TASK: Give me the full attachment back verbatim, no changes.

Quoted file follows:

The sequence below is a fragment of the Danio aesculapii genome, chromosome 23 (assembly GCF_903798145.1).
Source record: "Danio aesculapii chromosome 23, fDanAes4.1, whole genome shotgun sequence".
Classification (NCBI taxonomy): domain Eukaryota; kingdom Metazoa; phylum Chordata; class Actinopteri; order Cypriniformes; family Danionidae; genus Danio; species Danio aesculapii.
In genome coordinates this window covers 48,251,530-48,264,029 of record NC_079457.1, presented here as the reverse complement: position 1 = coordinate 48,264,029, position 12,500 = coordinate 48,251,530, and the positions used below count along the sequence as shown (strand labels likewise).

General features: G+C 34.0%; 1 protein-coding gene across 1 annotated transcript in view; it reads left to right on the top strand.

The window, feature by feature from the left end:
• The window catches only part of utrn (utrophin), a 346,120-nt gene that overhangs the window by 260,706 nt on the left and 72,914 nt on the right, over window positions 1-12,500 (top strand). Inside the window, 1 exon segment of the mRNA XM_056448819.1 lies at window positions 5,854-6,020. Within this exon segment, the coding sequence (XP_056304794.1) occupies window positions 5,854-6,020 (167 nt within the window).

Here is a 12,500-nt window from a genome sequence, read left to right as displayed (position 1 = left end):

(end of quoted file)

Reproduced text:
The sequence below is a fragment of the Danio aesculapii genome, chromosome 23 (assembly GCF_903798145.1).
Source record: "Danio aesculapii chromosome 23, fDanAes4.1, whole genome shotgun sequence".
Classification (NCBI taxonomy): domain Eukaryota; kingdom Metazoa; phylum Chordata; class Actinopteri; order Cypriniformes; family Danionidae; genus Danio; species Danio aesculapii.
In genome coordinates this window covers 48,251,530-48,264,029 of record NC_079457.1, presented here as the reverse complement: position 1 = coordinate 48,264,029, position 12,500 = coordinate 48,251,530, and the positions used below count along the sequence as shown (strand labels likewise).

General features: G+C 34.0%; 1 protein-coding gene across 1 annotated transcript in view; it reads left to right on the top strand.

The window, feature by feature from the left end:
• The window catches only part of utrn (utrophin), a 346,120-nt gene that overhangs the window by 260,706 nt on the left and 72,914 nt on the right, over window positions 1-12,500 (top strand). Inside the window, 1 exon segment of the mRNA XM_056448819.1 lies at window positions 5,854-6,020. Within this exon segment, the coding sequence (XP_056304794.1) occupies window positions 5,854-6,020 (167 nt within the window).

Here is a 12,500-nt window from a genome sequence, read left to right as displayed (position 1 = left end):